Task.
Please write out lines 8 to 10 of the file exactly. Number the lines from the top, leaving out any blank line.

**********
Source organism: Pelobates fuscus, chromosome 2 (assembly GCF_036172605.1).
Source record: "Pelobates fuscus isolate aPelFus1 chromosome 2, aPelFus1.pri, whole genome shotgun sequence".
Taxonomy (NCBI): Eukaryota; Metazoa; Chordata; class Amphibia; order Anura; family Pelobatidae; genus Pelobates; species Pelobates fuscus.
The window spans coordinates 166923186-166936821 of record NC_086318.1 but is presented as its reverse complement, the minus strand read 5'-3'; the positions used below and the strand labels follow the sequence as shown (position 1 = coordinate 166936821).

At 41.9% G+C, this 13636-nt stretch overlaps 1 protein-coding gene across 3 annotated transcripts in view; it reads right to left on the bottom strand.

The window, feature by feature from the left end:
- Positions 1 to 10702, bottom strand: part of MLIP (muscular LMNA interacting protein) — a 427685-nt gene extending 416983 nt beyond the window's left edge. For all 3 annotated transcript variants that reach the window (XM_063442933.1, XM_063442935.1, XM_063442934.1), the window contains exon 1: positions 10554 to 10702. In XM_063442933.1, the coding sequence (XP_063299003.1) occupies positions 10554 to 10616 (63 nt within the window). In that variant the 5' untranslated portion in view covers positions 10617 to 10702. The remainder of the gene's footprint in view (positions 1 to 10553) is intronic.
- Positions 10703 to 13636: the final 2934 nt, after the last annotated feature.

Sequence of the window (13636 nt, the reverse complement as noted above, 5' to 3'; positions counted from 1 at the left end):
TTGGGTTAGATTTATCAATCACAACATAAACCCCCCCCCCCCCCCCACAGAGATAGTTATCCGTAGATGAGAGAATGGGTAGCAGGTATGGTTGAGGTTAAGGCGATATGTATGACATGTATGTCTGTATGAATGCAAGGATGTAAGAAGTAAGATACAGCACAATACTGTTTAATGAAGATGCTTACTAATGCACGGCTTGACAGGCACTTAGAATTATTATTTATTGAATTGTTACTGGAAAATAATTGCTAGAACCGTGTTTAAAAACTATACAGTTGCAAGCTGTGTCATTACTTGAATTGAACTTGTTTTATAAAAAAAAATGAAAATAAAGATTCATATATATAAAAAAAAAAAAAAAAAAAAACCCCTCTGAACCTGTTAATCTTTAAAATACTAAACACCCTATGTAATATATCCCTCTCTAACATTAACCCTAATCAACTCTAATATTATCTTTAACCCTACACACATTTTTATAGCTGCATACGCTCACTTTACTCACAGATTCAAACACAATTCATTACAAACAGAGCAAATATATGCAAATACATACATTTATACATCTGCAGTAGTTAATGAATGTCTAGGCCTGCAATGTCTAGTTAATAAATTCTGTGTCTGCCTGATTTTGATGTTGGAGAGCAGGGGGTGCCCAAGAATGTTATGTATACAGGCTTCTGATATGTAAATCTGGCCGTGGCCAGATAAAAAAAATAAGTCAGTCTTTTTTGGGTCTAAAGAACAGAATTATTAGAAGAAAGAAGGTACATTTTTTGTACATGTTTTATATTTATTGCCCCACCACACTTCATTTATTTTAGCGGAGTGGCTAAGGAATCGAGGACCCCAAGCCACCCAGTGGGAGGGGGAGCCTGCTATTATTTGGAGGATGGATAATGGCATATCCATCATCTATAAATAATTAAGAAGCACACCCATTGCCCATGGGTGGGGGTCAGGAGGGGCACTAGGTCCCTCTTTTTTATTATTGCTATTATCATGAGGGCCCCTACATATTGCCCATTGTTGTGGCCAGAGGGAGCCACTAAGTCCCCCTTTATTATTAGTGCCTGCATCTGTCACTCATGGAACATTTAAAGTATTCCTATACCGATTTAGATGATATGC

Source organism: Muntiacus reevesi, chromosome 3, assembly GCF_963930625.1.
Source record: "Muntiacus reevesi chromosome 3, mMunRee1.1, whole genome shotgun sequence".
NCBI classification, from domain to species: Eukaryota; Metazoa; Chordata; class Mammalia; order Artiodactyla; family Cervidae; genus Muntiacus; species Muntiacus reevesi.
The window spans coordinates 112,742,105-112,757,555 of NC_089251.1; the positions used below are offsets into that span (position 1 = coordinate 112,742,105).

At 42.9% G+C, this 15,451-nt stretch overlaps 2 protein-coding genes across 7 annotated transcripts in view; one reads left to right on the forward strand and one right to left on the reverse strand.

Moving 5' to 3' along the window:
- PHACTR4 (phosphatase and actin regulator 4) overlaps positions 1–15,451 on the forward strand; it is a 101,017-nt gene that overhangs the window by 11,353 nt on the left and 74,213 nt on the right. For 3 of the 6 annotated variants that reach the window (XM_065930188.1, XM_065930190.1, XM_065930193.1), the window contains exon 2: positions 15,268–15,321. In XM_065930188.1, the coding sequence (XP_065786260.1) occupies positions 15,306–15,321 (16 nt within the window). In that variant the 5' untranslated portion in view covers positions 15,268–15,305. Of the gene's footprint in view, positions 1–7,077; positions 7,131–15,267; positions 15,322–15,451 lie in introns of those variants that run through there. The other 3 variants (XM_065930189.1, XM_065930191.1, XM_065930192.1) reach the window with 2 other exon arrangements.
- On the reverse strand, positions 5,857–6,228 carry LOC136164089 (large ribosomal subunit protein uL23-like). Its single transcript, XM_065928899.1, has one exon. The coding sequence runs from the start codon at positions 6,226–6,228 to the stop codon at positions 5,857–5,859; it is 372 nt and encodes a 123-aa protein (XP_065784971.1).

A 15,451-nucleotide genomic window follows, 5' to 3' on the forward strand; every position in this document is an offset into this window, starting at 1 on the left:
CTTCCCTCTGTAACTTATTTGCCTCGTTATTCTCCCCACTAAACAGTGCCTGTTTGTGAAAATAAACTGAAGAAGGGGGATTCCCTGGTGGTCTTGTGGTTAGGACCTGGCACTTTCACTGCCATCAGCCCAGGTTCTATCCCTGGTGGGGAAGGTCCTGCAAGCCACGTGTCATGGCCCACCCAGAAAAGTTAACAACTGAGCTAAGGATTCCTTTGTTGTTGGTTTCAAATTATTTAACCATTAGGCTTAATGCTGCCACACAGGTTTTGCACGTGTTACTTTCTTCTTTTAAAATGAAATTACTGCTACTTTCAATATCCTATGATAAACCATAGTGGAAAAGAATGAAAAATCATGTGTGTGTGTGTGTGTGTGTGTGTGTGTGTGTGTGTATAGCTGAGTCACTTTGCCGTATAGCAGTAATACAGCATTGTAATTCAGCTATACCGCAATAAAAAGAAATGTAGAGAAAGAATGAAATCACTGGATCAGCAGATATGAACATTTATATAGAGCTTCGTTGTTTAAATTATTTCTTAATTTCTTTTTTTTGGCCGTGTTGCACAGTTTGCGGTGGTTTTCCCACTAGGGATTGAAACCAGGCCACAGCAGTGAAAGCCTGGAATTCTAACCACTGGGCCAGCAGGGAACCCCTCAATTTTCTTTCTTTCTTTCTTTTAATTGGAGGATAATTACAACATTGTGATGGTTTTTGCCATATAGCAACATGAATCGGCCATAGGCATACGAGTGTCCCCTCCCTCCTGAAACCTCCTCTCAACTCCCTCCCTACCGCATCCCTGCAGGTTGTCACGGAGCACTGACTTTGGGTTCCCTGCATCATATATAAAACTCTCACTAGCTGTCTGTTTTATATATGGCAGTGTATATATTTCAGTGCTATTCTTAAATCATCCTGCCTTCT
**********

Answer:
- Positions 10703 to 13636: the final 2934 nt, after the last annotated feature.

Sequence of the window (13636 nt, the reverse complement as noted above, 5' to 3'; positions counted from 1 at the left end):
TTGGGTTAGATTTATCAATCACAACATAAACCCCCCCCCCCCCCCCACAGAGATAGTTATCCGTAGATGAGAGAATGGGTAGCAGGTATGGTTGAGGTTAAGGCGATATGTATGACATGTATGTCTGTATGAATGCAAGGATGTAAGAAGTAAGATACAGCACAATACTGTTTAATGAAGATGCTTACTAATGCACGGCTTGACAGGCACTTAGAATTATTATTTATTGAATTGTTACTGGAAAATAATTGCTAGAACCGTGTTTAAAAACTATACAGTTGCAAGCTGTGTCATTACTTGAATTGAACTTGTTTTATAAAAAAAAATGAAAATAAAGATTCATATATATAAAAAAAAAAAAAAAAAAAAACCCCTCTGAACCTGTTAATCTTTAAAATACTAAACACCCTATGTAATATATCCCTCTCTAACATTAACCCTAATCAACTCTAATATTATCTTTAACCCTACACACATTTTTATAGCTGCATACGCTCACTTTACTCACAGATTCAAACACAATTCATTACAAACAGAGCAAATATATGCAAATACATACATTTATACATCTGCAGTAGTTAATGAATGTCTAGGCCTGCAATGTCTAGTTAATAAATTCTGTGTCTGCCTGATTTTGATGTTGGAGAGCAGGGGGTGCCCAAGAATGTTATGTATACAGGCTTCTGATATGTAAATCTGGCCGTGGCCAGATAAAAAAAATAAGTCAGTCTTTTTTGGGTCTAAAGAACAGAATTATTAGAAGAAAGAAGGTACATTTTTTGTACATGTTTTATATTTATTGCCCCACCACACTTCATTTATTTTAGCGGAGTGGCTAAGGAATCGAGGACCCCAAGCCACCCAGTGGGAGGGGGAGCCTGCTATTATTTGGAGGATGGATAATGGCATATCCATCATCTATAAATAATTAAGAAGCACACCCATTGCCCATGGGTGGGGGTCAGGAGGGGCACTAGGTCCCTCTTTTTTATTATTGCTATTATCATGAGGGCCCCTACATATTGCCCATTGTTGTGGCCAGAGGGAGCCACTAAGTCCCCCTTTATTATTAGTGCCTGCATCTGTCACTCATGGAACATTTAAAGTATTCCTATACCGATTTAGATGATATGC